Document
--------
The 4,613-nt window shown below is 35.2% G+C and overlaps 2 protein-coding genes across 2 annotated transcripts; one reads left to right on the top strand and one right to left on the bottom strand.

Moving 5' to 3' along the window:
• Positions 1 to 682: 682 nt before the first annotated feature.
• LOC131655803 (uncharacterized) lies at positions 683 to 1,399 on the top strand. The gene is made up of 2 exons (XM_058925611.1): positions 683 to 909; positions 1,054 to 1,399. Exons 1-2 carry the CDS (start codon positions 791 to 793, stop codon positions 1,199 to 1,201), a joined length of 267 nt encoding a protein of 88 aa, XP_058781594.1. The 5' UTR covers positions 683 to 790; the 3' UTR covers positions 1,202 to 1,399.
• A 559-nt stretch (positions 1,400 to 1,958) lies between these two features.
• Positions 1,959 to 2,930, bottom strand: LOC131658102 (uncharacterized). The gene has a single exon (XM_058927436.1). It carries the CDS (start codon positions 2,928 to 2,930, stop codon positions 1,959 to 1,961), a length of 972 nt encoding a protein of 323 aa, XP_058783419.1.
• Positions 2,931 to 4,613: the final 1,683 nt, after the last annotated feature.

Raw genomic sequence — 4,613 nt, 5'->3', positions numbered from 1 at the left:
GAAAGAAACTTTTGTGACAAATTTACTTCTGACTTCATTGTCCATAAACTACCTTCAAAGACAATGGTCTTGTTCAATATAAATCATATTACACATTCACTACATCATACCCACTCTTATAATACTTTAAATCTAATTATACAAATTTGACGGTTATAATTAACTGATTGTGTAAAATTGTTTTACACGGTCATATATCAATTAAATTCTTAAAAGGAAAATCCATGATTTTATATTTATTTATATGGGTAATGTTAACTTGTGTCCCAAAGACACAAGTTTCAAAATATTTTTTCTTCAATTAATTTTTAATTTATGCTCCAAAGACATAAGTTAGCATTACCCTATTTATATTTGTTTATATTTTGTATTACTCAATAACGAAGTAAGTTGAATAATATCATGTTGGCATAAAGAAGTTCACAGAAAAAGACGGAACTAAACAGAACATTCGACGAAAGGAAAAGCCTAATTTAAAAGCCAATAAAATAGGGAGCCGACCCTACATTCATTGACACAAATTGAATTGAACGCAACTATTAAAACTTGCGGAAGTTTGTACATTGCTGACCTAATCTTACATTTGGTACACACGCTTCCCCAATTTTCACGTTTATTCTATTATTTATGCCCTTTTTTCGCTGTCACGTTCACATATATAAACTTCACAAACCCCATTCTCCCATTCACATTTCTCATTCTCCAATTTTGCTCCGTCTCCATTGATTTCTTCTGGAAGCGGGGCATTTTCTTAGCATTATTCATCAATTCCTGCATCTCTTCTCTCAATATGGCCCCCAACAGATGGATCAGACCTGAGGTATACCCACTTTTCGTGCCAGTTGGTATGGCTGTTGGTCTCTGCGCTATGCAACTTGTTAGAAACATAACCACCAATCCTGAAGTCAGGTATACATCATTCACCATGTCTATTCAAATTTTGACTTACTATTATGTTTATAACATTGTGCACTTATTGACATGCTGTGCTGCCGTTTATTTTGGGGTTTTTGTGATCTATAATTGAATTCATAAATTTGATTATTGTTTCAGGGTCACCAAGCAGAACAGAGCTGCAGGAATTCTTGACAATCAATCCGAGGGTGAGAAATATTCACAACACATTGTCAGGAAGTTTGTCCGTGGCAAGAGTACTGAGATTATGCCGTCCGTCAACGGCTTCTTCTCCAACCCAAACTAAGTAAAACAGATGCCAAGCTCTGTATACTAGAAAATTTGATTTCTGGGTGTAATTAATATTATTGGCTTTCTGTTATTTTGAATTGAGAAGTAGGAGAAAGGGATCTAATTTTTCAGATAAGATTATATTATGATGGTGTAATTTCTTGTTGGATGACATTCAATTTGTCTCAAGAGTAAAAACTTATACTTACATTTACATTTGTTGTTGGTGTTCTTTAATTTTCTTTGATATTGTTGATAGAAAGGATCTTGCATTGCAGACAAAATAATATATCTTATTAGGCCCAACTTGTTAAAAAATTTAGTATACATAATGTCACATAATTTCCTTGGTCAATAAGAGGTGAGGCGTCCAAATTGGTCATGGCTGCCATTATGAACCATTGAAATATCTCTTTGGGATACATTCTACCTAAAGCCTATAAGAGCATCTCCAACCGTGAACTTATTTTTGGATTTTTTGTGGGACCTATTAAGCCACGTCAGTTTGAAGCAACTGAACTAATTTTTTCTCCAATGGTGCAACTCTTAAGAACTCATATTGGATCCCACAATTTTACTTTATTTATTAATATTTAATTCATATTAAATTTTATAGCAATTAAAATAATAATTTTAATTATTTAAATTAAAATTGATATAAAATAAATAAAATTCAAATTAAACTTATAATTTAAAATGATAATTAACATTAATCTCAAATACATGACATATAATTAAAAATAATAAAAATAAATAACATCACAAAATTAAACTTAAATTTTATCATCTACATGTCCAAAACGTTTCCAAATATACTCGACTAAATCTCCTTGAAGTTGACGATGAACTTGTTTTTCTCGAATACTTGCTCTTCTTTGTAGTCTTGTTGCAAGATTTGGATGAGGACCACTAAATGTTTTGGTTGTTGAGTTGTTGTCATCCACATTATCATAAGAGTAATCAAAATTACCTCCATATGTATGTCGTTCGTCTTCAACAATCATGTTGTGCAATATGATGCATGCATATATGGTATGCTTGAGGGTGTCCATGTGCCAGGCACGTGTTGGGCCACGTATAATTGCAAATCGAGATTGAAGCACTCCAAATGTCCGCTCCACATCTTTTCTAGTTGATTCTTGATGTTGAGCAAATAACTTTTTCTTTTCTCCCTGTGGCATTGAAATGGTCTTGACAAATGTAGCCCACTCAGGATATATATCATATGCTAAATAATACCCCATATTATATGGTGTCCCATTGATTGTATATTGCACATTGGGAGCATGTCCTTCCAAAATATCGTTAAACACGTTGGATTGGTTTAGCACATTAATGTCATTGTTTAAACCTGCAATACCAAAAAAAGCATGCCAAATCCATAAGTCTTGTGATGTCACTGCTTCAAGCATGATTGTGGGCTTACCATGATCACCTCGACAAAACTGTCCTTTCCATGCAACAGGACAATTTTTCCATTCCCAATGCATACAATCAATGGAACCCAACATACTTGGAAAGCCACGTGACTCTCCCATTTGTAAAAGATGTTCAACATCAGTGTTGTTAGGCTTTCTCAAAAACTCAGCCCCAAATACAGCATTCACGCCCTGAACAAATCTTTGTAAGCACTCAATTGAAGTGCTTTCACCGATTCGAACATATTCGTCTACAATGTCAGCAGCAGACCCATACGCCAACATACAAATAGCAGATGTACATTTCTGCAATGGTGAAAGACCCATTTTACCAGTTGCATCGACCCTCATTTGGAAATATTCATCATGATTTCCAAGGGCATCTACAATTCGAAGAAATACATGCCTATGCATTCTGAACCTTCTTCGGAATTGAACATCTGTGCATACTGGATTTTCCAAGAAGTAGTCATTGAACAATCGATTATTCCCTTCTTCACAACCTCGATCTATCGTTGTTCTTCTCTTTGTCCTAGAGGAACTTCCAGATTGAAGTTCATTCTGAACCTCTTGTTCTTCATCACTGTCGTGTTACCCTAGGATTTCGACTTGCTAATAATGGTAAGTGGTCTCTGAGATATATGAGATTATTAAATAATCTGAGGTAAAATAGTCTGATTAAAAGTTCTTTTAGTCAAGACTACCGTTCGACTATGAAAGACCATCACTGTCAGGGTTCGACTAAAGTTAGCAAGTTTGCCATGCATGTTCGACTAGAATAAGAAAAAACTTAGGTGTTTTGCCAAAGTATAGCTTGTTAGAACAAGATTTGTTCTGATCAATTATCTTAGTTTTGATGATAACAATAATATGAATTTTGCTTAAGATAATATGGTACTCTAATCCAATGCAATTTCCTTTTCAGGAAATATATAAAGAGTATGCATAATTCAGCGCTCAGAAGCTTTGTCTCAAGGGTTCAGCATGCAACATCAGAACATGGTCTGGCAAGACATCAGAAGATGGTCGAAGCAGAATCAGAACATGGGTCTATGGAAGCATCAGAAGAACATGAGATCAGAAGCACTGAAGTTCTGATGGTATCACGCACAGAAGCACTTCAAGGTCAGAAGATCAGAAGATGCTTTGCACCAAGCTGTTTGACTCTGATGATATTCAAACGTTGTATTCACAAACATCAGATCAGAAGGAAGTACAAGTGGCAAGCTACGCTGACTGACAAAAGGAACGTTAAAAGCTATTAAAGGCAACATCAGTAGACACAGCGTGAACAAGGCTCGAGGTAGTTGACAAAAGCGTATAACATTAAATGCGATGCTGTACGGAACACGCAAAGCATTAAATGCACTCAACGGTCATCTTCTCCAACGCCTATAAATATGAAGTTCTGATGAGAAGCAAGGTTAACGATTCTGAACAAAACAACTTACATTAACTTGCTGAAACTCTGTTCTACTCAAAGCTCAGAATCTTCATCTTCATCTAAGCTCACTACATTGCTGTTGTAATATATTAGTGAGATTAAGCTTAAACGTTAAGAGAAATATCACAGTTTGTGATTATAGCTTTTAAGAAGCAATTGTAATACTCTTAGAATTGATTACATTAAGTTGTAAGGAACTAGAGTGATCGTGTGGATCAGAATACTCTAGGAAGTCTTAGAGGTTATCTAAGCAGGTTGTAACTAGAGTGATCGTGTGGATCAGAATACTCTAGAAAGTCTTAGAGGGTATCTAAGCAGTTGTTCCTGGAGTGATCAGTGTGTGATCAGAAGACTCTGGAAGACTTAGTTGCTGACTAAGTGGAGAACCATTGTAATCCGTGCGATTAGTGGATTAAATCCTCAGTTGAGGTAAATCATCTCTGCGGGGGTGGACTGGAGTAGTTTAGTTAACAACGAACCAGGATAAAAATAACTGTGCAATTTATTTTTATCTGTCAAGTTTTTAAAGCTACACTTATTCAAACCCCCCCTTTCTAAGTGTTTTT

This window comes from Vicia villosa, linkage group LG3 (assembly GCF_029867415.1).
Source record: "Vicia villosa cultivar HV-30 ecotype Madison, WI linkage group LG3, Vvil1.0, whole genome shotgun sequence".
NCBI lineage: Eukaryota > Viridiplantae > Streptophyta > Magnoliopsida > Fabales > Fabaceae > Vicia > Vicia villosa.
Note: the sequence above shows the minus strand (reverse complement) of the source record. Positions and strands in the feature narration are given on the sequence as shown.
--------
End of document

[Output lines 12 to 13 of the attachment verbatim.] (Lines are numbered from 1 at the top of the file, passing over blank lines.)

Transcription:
NCBI lineage: Eukaryota > Viridiplantae > Streptophyta > Magnoliopsida > Fabales > Fabaceae > Vicia > Vicia villosa.
Note: the sequence above shows the minus strand (reverse complement) of the source record. Positions and strands in the feature narration are given on the sequence as shown.